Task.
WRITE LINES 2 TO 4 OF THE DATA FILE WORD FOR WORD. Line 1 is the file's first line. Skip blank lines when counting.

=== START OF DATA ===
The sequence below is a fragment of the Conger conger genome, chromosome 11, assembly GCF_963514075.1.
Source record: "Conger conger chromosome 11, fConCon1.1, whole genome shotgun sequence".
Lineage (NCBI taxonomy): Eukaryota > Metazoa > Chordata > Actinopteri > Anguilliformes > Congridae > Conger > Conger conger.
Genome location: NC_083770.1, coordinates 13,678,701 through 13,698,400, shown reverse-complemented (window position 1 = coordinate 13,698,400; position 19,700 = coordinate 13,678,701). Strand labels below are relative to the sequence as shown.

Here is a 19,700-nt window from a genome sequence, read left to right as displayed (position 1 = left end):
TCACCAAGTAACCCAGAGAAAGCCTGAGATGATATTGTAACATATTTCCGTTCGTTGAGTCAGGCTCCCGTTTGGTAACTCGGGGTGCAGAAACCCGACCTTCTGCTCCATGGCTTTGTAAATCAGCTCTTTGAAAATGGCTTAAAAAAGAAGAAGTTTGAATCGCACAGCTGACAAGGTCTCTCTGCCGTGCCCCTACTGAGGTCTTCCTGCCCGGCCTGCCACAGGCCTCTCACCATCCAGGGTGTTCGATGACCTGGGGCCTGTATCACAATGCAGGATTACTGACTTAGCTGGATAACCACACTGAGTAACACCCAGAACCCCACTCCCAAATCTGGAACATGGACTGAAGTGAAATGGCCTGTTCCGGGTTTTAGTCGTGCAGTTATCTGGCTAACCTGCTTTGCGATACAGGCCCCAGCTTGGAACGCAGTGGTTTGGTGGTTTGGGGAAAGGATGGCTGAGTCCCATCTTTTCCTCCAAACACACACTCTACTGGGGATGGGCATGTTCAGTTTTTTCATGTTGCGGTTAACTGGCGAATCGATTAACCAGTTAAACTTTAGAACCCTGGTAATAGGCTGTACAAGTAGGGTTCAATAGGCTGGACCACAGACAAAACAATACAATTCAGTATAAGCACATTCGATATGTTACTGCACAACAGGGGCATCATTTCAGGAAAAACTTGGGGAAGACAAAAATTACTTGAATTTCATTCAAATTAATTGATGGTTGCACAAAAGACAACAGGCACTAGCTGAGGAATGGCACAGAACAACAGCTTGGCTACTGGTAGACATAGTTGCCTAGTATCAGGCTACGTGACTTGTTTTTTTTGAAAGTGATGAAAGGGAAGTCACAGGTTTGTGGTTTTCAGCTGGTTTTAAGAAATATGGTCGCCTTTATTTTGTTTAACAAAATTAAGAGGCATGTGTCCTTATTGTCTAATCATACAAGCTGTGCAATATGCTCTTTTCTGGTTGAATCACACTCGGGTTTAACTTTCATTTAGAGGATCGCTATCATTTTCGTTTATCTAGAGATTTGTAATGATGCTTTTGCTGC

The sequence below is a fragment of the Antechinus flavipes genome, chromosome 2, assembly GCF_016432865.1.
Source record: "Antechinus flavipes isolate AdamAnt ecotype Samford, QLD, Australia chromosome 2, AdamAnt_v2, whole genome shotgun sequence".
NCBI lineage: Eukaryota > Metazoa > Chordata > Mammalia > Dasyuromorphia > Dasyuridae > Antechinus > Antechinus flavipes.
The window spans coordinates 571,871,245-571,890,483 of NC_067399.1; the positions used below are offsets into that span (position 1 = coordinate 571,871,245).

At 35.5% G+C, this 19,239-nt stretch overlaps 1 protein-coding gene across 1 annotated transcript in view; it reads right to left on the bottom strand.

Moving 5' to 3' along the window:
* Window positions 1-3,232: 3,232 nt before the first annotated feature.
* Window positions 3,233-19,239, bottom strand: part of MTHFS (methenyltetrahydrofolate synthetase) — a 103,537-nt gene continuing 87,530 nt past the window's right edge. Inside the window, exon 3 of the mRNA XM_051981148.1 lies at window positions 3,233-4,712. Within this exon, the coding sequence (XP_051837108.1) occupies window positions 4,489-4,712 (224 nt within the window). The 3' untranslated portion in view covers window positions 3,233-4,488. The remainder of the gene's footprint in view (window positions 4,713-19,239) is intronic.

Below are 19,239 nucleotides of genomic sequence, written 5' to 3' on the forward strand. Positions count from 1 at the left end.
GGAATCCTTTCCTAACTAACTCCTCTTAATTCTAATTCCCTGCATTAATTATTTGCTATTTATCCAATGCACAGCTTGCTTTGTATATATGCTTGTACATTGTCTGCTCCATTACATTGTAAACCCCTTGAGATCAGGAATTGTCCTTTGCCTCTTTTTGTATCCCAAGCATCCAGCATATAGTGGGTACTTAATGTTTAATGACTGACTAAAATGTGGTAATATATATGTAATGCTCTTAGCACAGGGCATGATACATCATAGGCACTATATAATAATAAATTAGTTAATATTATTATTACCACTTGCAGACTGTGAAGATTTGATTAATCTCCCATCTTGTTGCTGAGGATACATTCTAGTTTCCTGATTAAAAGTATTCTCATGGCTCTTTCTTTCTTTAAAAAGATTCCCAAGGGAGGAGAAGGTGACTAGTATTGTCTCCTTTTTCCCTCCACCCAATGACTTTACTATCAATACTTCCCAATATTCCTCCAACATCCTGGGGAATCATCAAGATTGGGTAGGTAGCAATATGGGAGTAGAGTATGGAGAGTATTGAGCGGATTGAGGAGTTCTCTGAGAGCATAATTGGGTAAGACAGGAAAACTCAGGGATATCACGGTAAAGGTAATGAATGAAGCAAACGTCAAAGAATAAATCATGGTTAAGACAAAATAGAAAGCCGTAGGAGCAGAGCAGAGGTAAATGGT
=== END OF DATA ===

Source record: "Conger conger chromosome 11, fConCon1.1, whole genome shotgun sequence".
Lineage (NCBI taxonomy): Eukaryota > Metazoa > Chordata > Actinopteri > Anguilliformes > Congridae > Conger > Conger conger.
Genome location: NC_083770.1, coordinates 13,678,701 through 13,698,400, shown reverse-complemented (window position 1 = coordinate 13,698,400; position 19,700 = coordinate 13,678,701). Strand labels below are relative to the sequence as shown.